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December 2, 2015

Brazilian Farmer's Innovative Solution to Lack of Grain Storage

Brazilian farmers continue to increase their grain production faster than the country can build the storage facilities needed to store the grain. The National Agricultural Confederation of Brazil estimates that Brazil has a deficit of 30% in its grain storage capacity. The Institute of Agricultural Economics of Sao Paulo indicated that the deficit is due in part to the fact that less than 20% of Brazil's storage facilities are on-farm. The deficit is even more worrisome when you consider the different types of grain being produced such as organic, GMO, and non-GMO which all must be stored separately.

Several groups of farmers in the state of Parana have developed an ingenious way to address this problem. They have joined together to build their own collective storage facilities. It is like having on-farm storage, but in cooperation with your neighbors and at a centralized location. These facilities are only for storage and individual members still retain the right to market the grain any way they see fit. The system is an alternative to the traditional agricultural cooperative where farmers can pay to store their grain, but then they must market the grain through the cooperative.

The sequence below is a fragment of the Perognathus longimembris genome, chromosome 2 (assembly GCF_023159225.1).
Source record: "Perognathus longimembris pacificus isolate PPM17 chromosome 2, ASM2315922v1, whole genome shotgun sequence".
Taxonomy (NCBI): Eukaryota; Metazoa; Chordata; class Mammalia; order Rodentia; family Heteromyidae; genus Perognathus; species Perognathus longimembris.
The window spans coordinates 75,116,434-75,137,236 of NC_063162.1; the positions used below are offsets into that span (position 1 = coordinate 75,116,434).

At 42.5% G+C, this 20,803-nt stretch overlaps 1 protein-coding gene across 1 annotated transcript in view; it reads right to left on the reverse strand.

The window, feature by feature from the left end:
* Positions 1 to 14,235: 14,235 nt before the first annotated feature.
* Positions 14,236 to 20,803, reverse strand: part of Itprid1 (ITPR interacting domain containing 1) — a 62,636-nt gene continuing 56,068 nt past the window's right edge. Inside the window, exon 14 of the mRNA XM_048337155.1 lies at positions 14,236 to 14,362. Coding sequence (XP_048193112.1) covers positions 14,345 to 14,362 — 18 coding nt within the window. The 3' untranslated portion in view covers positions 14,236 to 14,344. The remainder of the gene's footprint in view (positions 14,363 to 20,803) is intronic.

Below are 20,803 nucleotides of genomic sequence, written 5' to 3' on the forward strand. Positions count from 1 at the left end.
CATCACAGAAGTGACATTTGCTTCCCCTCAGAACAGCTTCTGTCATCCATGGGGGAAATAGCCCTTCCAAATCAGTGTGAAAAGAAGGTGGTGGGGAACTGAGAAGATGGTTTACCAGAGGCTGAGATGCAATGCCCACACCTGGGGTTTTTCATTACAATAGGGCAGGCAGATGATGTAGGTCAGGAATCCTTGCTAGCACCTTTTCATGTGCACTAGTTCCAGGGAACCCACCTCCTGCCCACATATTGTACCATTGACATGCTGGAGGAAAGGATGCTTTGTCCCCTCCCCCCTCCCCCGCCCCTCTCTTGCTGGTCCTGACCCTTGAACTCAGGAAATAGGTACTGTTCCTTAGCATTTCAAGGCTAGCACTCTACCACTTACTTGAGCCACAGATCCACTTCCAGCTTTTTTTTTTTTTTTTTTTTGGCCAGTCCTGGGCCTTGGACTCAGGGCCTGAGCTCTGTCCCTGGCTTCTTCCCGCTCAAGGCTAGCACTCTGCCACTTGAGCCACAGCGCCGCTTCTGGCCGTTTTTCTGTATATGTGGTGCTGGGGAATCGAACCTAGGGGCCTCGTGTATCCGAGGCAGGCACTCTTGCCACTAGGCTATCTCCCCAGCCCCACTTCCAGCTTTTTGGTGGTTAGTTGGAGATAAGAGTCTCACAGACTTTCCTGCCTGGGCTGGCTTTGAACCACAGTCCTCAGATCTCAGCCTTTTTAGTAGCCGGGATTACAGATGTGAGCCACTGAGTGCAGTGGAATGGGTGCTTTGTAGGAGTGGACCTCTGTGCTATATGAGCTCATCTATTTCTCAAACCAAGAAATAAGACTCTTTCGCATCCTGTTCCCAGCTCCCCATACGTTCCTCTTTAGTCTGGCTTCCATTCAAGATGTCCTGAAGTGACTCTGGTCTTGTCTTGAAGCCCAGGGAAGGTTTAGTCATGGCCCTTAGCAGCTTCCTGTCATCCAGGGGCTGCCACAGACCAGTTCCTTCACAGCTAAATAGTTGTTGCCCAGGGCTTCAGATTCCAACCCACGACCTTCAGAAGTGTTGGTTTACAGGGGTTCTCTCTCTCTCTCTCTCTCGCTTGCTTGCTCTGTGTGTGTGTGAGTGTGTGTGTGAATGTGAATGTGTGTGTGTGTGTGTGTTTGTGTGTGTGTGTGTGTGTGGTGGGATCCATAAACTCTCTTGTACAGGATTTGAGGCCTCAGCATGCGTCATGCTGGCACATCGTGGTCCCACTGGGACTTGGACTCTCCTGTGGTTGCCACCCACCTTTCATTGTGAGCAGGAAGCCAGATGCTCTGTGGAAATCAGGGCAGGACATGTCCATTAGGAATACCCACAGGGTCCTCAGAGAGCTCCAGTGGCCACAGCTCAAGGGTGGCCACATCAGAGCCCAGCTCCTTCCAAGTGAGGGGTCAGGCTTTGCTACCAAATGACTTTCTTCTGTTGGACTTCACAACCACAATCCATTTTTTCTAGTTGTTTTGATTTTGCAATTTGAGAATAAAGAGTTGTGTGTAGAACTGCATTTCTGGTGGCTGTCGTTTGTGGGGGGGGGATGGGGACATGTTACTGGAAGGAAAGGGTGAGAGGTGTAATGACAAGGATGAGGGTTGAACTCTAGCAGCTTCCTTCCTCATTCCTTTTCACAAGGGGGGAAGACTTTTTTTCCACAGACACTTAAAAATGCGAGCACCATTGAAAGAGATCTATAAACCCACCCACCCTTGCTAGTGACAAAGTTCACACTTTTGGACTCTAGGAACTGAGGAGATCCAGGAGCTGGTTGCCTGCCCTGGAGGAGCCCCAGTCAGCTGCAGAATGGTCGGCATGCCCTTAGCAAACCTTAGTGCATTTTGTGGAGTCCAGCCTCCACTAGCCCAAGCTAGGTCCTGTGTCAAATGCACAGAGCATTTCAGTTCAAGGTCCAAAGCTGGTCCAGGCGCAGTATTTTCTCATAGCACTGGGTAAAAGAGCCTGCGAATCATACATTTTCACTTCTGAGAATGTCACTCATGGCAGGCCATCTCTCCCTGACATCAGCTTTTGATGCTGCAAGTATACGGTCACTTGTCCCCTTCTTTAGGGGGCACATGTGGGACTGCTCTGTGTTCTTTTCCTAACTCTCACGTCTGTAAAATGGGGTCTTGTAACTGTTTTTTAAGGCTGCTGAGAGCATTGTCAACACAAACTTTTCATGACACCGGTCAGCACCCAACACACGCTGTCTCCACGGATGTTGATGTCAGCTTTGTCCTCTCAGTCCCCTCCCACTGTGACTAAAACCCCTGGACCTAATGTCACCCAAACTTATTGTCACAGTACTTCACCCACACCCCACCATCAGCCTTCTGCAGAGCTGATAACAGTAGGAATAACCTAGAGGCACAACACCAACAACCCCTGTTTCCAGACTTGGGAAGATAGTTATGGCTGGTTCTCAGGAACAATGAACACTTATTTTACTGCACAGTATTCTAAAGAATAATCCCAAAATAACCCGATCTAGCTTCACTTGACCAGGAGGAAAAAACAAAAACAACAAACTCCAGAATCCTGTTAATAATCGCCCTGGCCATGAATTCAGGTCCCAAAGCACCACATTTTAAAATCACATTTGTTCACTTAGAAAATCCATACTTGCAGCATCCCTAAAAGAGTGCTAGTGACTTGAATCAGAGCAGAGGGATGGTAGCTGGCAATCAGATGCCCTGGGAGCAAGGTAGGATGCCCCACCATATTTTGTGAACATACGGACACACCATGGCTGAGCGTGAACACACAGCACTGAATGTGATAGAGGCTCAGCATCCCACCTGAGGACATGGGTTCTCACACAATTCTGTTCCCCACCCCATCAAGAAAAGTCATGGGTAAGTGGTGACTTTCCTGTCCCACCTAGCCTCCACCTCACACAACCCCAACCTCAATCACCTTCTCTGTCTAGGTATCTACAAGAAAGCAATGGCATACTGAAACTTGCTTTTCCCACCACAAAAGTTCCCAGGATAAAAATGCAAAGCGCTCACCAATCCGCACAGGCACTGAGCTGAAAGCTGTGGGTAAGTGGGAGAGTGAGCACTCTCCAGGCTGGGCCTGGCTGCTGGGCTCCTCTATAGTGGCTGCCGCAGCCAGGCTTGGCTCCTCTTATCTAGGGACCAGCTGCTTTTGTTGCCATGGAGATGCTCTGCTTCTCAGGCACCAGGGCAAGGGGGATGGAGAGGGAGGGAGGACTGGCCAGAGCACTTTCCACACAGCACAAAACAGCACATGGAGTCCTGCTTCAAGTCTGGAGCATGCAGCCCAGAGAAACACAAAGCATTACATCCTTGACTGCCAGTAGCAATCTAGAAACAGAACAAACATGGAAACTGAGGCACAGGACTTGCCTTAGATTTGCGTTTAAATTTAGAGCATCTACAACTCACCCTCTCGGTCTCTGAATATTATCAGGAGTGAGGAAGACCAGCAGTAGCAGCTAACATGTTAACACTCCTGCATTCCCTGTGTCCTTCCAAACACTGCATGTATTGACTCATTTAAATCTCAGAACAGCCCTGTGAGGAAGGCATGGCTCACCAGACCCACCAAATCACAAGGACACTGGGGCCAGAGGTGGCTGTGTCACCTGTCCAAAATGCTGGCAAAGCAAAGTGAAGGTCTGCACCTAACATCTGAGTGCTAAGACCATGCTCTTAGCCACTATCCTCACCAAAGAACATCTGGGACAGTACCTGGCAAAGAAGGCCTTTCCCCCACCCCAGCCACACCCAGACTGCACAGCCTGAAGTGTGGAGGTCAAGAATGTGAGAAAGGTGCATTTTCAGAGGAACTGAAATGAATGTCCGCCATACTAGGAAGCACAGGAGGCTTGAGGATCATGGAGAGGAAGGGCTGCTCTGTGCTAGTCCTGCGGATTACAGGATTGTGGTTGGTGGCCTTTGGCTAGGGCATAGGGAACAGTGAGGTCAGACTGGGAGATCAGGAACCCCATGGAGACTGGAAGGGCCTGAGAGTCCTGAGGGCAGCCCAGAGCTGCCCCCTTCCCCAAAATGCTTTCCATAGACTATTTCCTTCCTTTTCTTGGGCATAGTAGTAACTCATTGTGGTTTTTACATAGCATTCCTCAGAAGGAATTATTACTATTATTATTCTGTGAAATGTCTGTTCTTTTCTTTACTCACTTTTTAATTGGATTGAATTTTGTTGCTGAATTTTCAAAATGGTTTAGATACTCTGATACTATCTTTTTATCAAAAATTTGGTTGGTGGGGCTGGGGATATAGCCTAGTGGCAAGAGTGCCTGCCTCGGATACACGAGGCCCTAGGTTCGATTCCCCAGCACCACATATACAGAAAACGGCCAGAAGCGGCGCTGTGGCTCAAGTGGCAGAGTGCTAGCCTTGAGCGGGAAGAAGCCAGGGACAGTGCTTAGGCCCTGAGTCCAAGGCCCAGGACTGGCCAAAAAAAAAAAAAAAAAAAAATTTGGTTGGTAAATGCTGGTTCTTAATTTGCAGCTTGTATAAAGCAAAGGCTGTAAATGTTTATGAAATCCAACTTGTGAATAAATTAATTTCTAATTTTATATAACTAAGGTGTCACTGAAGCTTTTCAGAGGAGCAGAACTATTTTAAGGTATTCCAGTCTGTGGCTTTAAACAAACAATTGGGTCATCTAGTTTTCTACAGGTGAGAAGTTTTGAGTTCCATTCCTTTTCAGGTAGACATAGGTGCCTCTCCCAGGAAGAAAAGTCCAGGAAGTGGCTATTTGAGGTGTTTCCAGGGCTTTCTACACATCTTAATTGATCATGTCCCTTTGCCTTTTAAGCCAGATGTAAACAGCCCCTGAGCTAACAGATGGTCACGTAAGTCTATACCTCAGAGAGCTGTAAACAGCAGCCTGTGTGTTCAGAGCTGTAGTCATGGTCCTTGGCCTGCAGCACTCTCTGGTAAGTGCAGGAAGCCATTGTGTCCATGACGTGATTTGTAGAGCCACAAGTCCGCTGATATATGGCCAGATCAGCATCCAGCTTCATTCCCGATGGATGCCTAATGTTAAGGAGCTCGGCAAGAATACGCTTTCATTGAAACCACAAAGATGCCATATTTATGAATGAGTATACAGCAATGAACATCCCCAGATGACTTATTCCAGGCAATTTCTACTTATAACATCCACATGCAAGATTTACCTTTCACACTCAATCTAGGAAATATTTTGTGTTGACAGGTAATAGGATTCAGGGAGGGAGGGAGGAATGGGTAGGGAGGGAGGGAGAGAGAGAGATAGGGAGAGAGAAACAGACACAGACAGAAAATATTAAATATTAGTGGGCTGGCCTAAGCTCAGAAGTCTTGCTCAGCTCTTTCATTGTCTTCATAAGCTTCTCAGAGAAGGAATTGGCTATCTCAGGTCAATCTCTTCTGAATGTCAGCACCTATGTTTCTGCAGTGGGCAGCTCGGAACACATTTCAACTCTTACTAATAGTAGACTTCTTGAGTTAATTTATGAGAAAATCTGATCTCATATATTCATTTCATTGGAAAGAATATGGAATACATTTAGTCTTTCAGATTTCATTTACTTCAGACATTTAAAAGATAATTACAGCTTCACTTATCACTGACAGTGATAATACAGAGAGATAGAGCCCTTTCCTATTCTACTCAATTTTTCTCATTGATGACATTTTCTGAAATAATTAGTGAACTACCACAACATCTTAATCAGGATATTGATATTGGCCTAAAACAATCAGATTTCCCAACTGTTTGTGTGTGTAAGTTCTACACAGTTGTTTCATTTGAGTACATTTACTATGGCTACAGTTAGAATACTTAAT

The first such facility was built ten years ago in the city of Palotina in the state of Parana. Fourteen farmers joined together to build the original facility which had the capacity to store 16,000 tons of grain. It has since been expanded to hold 25,000 tons. A second group of eight farmers in the same city built a second such facility in 2013. They invested R$ 8 million in a facility that could store 20,000 tons of grain.

In addition to paying to build the original facility, each farmer pays his percentage of the cost to operate and maintain the facility. This arrangement is very advantageous for farmers who individually would not have the ability to build on-farm storage. This collective arrangement is also probably a better way to keep the stored grain in good conditions and to help avoid problems with insects, fungal diseases, etc.

The Brazilian government has tried to address the problem of a lack of storage capacity by developing a low-interest loan program specifically designed to increase the country's grain storage capacity, but the results thus far have been disappointing due to numerous bureaucratic hurdles.